In the discourse of sustained economic growth, experts observe that poor nations are suffering from persistent poverty because they don’t have access to ideas. “Nations are poor because their citizens do not have access to the ideas that are used in industrial nations to generate economic value” is a strong proposition in the literature of development economics. Does it mean that if we make all the ideas used by industrial nations available to poor countries, poverty will disappear? Upon accessing all those ideas, within the next couple of decades or so, will all those poor nations emerge as developed economies? Or, is it a fallacy of economic growth by ideas?
However, the role of the idea in economic growth is well appreciated. Paul Romer’s theory states that ideas and objects create economic outputs. It’s quite understandable that poor nations often suffer from sustained poverty because they have very low per capita resources. Their growth is also limited due to the weakness in other objects like infrastructure and labor. Such a weakness could be compensated by increasing the supply of ideas. One of the commonly recommended solutions is to let these countries access ideas used by industrial nations. Furthermore, money is often lent to developing countries to implement such recommendations. But why don’t we recommend that these countries should acquire the capacity of producing and trading ideas? Will it not increase their ability to create increasing economic value out of ideas, by complementing labor and natural resources?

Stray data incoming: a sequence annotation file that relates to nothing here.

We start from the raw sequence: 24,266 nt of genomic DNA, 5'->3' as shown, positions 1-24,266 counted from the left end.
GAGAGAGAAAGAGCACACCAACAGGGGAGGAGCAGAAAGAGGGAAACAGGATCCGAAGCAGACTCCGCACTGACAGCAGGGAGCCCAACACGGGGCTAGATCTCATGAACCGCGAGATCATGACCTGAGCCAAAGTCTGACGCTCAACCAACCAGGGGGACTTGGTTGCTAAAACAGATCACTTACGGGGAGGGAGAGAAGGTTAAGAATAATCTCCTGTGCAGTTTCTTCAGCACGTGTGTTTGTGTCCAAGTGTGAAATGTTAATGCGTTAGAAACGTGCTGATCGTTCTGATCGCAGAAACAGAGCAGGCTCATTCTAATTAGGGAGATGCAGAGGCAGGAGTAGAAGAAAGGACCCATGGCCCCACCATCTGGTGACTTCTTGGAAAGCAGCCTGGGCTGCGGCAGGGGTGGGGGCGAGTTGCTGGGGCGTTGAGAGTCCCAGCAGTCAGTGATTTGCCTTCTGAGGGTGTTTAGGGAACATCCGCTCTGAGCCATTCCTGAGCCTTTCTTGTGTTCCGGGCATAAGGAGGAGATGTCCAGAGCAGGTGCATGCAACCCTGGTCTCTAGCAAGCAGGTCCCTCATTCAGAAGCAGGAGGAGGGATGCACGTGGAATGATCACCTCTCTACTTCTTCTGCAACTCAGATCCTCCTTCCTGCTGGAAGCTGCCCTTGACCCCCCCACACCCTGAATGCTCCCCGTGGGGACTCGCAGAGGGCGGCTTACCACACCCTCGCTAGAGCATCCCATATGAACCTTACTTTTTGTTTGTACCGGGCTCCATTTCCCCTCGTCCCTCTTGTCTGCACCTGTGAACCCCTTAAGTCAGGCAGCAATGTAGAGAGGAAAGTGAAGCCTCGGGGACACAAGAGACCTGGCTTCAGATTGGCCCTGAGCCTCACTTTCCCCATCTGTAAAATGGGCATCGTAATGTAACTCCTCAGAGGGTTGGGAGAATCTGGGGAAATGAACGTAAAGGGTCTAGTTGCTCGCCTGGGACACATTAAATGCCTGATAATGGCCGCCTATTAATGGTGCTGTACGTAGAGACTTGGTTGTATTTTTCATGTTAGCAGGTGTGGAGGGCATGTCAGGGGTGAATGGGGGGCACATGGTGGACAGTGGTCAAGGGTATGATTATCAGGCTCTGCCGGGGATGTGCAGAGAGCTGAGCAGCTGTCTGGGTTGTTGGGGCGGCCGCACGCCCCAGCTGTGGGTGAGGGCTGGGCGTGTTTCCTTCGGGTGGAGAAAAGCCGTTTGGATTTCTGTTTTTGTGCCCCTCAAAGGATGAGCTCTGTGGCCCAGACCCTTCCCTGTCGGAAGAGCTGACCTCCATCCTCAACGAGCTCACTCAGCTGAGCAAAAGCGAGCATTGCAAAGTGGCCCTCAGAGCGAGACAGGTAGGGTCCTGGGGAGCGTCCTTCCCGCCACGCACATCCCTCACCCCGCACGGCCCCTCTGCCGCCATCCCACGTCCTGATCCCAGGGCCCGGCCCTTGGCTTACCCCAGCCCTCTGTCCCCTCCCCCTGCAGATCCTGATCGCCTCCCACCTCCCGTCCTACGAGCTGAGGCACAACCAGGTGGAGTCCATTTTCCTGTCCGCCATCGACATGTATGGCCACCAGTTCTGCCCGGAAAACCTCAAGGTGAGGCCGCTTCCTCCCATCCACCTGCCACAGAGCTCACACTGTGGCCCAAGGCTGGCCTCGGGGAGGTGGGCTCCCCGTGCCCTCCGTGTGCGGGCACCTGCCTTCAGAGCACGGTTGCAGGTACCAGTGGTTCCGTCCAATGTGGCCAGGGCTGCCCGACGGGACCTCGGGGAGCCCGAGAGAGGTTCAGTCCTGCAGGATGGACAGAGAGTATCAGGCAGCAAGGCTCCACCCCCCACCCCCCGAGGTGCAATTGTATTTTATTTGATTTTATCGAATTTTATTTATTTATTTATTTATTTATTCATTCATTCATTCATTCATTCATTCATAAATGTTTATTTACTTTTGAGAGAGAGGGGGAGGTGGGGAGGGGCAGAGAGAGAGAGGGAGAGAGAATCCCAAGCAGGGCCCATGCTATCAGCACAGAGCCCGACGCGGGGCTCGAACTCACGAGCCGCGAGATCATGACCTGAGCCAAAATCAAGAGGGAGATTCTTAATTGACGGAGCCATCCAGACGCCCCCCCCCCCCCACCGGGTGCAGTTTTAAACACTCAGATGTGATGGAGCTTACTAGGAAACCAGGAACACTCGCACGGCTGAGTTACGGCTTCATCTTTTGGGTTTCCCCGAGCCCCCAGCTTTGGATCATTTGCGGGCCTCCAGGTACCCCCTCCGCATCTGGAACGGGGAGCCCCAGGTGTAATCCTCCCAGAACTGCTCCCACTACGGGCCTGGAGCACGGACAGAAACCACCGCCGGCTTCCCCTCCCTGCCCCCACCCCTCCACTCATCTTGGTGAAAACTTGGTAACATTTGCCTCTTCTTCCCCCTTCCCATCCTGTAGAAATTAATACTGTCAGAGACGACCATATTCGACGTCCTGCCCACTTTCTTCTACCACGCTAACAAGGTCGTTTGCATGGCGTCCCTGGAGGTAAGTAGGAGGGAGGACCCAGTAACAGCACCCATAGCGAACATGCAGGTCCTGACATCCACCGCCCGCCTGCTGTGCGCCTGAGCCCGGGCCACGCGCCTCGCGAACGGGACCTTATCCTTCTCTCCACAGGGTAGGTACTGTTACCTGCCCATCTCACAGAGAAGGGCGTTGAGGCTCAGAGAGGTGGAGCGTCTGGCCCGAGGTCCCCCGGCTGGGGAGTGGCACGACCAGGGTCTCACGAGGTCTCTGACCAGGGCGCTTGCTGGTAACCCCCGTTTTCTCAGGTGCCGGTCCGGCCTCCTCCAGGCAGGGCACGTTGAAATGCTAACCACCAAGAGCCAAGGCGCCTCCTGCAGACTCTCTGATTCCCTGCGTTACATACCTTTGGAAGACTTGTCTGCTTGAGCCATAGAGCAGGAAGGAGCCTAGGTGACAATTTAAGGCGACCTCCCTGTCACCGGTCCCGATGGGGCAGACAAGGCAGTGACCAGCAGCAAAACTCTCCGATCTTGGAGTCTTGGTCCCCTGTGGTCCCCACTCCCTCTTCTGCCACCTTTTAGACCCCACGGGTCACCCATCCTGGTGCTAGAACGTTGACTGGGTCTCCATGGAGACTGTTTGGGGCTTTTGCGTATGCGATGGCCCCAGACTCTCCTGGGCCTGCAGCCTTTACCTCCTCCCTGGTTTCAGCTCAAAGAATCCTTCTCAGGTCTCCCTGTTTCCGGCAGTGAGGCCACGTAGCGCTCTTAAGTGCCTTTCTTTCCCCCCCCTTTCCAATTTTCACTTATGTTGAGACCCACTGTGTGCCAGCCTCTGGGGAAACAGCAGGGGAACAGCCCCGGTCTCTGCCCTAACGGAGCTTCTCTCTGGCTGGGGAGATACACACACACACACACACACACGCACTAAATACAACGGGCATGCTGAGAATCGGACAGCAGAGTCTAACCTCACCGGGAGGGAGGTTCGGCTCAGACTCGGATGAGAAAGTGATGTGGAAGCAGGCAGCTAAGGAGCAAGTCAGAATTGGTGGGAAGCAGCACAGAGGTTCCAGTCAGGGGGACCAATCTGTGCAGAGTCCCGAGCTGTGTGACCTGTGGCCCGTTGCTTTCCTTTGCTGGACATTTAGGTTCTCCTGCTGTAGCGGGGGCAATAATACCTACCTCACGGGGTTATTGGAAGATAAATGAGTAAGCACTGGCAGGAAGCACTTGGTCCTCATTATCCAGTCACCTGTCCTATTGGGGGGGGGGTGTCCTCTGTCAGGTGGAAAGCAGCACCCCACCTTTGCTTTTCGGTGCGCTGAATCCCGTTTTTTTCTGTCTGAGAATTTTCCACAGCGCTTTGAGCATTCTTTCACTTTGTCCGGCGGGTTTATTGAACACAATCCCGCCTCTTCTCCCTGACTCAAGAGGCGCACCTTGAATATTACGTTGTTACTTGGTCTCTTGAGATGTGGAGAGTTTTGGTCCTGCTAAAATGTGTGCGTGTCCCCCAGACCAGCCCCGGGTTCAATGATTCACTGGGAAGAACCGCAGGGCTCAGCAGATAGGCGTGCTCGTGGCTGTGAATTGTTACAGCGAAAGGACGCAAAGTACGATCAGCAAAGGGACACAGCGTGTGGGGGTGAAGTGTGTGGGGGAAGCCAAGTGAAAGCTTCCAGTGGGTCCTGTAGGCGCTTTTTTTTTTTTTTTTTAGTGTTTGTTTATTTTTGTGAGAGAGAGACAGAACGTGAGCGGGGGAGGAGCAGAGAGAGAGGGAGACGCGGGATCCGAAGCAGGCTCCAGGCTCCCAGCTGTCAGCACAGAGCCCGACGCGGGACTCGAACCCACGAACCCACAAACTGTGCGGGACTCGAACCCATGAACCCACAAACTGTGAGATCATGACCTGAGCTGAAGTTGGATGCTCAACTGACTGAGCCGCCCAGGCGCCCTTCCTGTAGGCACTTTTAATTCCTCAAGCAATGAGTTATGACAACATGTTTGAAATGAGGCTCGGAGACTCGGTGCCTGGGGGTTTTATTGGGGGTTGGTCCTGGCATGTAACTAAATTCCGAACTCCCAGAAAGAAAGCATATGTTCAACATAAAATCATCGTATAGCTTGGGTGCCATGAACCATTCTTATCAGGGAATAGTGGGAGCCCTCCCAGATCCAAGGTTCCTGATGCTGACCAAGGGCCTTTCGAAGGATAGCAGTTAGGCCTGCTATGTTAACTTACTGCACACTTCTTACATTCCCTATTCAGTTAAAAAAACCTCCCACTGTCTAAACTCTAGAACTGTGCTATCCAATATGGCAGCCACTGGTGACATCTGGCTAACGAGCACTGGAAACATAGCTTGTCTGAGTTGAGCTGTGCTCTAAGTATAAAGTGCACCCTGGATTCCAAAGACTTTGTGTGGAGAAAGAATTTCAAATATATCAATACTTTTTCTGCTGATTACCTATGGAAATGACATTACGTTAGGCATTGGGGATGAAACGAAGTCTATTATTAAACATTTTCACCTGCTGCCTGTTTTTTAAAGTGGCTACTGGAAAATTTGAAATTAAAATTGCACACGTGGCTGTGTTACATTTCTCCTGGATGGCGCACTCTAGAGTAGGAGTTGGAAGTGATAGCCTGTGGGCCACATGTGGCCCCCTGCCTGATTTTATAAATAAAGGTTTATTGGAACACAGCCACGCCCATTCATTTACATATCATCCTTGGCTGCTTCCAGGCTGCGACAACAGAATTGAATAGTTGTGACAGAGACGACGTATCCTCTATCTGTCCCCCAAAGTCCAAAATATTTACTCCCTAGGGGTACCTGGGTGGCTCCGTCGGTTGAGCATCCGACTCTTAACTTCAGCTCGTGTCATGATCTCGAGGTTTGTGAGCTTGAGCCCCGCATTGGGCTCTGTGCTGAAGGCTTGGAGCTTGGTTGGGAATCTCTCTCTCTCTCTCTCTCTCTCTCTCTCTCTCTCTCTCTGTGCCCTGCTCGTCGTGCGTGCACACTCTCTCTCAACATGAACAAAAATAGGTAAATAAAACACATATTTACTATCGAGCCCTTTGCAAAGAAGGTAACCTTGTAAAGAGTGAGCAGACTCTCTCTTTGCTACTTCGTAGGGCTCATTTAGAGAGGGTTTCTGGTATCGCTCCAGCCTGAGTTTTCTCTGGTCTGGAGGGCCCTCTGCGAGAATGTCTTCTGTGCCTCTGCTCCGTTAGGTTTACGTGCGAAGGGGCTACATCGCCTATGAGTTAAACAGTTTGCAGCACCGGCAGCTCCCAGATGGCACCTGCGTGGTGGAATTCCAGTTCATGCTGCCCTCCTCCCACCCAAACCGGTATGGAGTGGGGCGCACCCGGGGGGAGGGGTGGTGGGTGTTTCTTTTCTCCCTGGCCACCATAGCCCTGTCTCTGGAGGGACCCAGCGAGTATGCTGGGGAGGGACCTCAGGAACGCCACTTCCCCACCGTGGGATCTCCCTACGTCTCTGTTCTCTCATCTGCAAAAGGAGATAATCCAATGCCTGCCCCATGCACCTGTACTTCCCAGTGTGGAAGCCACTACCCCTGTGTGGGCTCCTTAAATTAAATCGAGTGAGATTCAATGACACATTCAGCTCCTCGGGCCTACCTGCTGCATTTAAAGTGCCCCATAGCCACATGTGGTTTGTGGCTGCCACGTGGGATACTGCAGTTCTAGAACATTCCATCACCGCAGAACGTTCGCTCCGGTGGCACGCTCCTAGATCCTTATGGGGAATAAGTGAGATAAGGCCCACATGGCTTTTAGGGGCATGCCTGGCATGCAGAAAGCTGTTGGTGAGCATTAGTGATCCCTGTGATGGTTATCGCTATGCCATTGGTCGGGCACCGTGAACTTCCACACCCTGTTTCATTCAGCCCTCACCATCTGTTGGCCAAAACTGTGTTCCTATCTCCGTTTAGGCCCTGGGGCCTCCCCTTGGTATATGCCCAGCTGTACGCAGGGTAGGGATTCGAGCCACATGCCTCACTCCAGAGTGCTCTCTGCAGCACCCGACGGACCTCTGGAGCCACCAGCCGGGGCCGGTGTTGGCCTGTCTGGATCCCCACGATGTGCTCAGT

To assess the merit of such recommendations and figure out answers to these questions, we should make good use of a diverse body of evidence. And we should also interpret them within an acceptable, logical framework. Subsequently, it should lead to developing a model of driving sustained economic growth in less developed countries.
Copy of ideas does not necessarily lead to profitable revenue
Let’s assume that ideas that are used by industrial nations to generate economic value are made accessible to firms of poor countries. Does it mean that they will be equally competitive? Highly likely No. Ideas themselves do not contribute to economic value. They should be used as part of products or processes to produce them. In a competitive market economy, access to these ideas should create profit-making opportunities for competing firms. They need to add other objects like labor and natural resources to imported ideas to produce economic value. Besides, they need complementary capacities. Of course, access to ideas, in the form of product design or capital machinery, expands the opportunity of trading their objects like natural resources and labor.
However, the copy of a state-of-the-art industrial product does not always lead to generating profitable revenue. For example, most countries have access to pirated copies of software. But none of the poor nations has succeeded in creating a thriving software industry out of it. Until and unless access to ideas leads to profitable revenue, the market economy will not encourage exploitation of those ideas.
Import substitution fails to develop sustainable industrial capacity—underscores the fallacy of economic growth by ideas
Import substitution strategy focuses on reducing such an idea gap. Developing countries adopted policies to ease the import of capital machinery to access the production process ideas of advanced industrial nations. But it has not led to sustainable industrial capacity development. In fact, the economic potential of ideas depends on time, scale, scope, and brand value, among others. Having access to the same set of ideas that firms in industrial nations are using to generate economic value does not lead to profitable revenue generation by firms of poor nations. To address this limitation, developing countries, however, offer tax differentials and other incentives.